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Old 02-23-2010, 05:56 PM
 
Location: Hades
2,126 posts, read 2,046,403 times
Reputation: 672

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Globally, you have the absolute right to have your opinions on certain groups and people. No matter where you are, as far as I know, you have the right to your opinion.

But when it comes to public expression of opinions and beliefs, laws differ everywhere. Hate speech may be permissable in some places while it is a punishable offense in others.

Taking cues from history, Germany has the “Agitation of the People” concept (Volksverhetzung) which seems to largely apply to Holocaust denial but also:
-calling for violent or arbitrary measures against segments of the population
-insulting or defaming segments of the population

Obviously a many layered concept in criminal law there and differing dramatically case by case, but still seen as a potentially punishable offense.

Sweden has a similar (yet less strict it seems) “Incitement to racial hatred” offence, which in partial definition includes: The threat or expression of disrespect for any group of people with allusion to race, color, national or ethnic origin, creed or sexual orientation

Just a couple of examples and I, admittedly, have just began looking into this. We all are aware of vast censorship in some countries, but even Germany and Sweden strictly prohibit, for example, certain sites that are permitted here. I bring in these two countries because they are societally more similar to the US.

As far as I know, the only expression-related punishable offense in this country may be the threat of violence. Otherwise, is Freedom of Speech absolute in the USA?
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Old 02-23-2010, 08:09 PM
 
Location: Victoria TX
42,668 posts, read 71,538,289 times
Reputation: 35864
Quote:
Originally Posted by NomadScribe View Post

As far as I know, the only expression-related punishable offense in this country may be the threat of violence. Otherwise, is Freedom of Speech absolute in the USA?
No freedom is absolute anywhere. Society has not just the right, but the obligation to protect itself from those would abuse their desires to behave as they might wish.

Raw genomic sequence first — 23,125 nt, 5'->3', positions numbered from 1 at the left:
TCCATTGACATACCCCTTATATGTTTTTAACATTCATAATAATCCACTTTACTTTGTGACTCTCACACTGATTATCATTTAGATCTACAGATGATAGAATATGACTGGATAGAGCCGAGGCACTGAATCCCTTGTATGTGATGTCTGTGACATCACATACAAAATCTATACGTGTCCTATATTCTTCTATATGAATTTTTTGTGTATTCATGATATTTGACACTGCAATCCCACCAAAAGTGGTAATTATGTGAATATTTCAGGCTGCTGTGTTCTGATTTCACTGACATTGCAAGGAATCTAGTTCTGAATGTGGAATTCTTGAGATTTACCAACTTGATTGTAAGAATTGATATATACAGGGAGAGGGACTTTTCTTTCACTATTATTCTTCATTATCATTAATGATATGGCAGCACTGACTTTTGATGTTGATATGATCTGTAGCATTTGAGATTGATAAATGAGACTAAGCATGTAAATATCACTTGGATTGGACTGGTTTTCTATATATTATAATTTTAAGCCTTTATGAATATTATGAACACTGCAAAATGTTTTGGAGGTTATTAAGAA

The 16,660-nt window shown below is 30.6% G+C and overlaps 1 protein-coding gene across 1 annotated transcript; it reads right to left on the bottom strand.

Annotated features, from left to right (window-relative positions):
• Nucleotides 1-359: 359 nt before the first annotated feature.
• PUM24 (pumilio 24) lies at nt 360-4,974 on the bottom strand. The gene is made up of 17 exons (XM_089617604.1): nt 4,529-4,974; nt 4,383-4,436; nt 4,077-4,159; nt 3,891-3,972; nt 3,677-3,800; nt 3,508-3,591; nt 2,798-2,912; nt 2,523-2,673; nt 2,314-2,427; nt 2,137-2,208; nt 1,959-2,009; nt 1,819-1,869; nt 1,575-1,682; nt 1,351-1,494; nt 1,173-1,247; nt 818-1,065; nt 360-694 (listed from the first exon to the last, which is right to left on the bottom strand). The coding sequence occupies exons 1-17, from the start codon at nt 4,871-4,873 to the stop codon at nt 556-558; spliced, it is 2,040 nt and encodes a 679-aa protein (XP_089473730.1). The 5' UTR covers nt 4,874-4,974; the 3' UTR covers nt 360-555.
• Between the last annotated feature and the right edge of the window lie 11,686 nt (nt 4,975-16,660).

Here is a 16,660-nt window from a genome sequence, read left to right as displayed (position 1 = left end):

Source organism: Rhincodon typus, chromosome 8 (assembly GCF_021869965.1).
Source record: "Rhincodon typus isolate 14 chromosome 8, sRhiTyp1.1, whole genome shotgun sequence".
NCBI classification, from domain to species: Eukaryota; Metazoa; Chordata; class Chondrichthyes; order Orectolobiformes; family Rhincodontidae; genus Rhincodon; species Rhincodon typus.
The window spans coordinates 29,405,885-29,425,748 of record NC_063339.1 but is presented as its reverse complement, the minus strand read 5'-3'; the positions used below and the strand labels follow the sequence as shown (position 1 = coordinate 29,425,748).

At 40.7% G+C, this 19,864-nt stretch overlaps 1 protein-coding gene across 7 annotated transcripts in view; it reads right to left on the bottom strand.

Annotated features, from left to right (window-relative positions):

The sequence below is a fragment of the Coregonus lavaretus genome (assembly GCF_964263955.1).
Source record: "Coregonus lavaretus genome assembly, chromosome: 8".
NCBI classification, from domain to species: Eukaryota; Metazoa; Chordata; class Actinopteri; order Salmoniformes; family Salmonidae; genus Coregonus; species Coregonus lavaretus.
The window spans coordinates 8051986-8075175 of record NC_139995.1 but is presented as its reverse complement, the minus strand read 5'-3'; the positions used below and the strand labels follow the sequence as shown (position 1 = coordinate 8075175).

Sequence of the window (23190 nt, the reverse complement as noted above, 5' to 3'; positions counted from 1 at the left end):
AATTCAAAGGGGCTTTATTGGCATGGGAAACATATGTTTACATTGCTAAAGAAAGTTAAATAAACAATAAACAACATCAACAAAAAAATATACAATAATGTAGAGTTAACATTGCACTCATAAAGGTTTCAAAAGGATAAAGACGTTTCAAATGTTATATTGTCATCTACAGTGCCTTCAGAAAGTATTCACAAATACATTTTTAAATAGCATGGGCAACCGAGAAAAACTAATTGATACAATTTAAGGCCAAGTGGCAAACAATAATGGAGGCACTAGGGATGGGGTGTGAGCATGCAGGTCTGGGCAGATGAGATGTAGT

"Fire" in the movie theater is the oft-repeated example of a freedom of speech that is not absolute. There is not a single right specified nor implied in the US Constitution that is absolute, and that has not been infringed with the blessings of the Supreme Court where such activity is deemed a threat to public safety or public order or a license to the sociopathic.
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Old 02-23-2010, 08:16 PM
 
Location: Washington DC
79 posts, read 53,662 times
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I think there's a big difference between freedom of speech and inciting hatred. I don't blame many European countries for having laws to protect their citizens against hatemongers. It's fine to have freedom of speech, but a line has to be drawn somewhere, especially when it comes to inciting hatred. People assume that words cannot hurt, but they do. Words can cause untold damage and can lead to chaos. Freedom of speech is often abused and in many cases, inciting hatred and hurting people goes without any form of consequences. As for Germany, do you blame them for having laws in place to punish those who deny the Holocaust? The United States simply has not been through the horrors that Germany, or the rest of Europe has been through in the last decade. Who are we to pass judgment on the way they choose to do things?
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Old 02-23-2010, 08:39 PM
 
Location: Hades
2,126 posts, read 2,046,403 times
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Quote:
Originally Posted by celtic109 View Post
I think there's a big difference between freedom of speech and inciting hatred. I don't blame many European countries for having laws to protect their citizens against hatemongers. It's fine to have freedom of speech, but a line has to be drawn somewhere, especially when it comes to inciting hatred. People assume that words cannot hurt, but they do. Words can cause untold damage and can lead to chaos. Freedom of speech is often abused and in many cases, inciting hatred and hurting people goes without any form of consequences. As for Germany, do you blame them for having laws in place to punish those who deny the Holocaust? The United States simply has not been through the horrors that Germany, or the rest of Europe has been through in the last decade. Who are we to pass judgment on the way they choose to do things?
I agree. Was just curious if people had examples from elsewhere and just perspectives on the issue in general.
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Old 02-23-2010, 08:51 PM
 
Location: Victoria TX
42,668 posts, read 71,538,289 times
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I strongly object, though, when the authorities (whether established or otherwise) take it upon themselves to obstruct academic inquiry into the official orthodoxy. Examples are the question of the scope of the Holocaust and the existence of Race and the science of Intelligent Design.
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Old 02-23-2010, 08:56 PM
 
48,519 posts, read 81,013,914 times